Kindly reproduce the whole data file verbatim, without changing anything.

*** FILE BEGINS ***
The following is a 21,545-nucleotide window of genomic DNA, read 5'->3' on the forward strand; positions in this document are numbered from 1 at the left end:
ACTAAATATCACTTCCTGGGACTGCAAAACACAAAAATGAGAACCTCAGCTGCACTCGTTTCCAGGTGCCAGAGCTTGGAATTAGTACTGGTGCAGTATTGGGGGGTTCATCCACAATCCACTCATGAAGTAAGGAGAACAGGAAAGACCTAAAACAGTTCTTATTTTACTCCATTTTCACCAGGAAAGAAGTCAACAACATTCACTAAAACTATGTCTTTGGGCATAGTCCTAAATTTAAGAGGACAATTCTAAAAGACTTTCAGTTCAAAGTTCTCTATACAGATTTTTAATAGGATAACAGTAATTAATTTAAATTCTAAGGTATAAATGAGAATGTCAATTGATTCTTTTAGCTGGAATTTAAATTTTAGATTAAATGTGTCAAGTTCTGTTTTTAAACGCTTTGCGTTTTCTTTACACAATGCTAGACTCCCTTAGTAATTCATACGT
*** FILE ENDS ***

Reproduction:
The following is a 21,545-nucleotide window of genomic DNA, read 5'->3' on the forward strand; positions in this document are numbered from 1 at the left end:
ACTAAATATCACTTCCTGGGACTGCAAAACACAAAAATGAGAACCTCAGCTGCACTCGTTTCCAGGTGCCAGAGCTTGGAATTAGTACTGGTGCAGTATTGGGGGGTTCATCCACAATCCACTCATGAAGTAAGGAGAACAGGAAAGACCTAAAACAGTTCTTATTTTACTCCATTTTCACCAGGAAAGAAGTCAACAACATTCACTAAAACTATGTCTTTGGGCATAGTCCTAAATTTAAGAGGACAATTCTAAAAGACTTTCAGTTCAAAGTTCTCTATACAGATTTTTAATAGGATAACAGTAATTAATTTAAATTCTAAGGTATAAATGAGAATGTCAATTGATTCTTTTAGCTGGAATTTAAATTTTAGATTAAATGTGTCAAGTTCTGTTTTTAAACGCTTTGCGTTTTCTTTACACAATGCTAGACTCCCTTAGTAATTCATACGT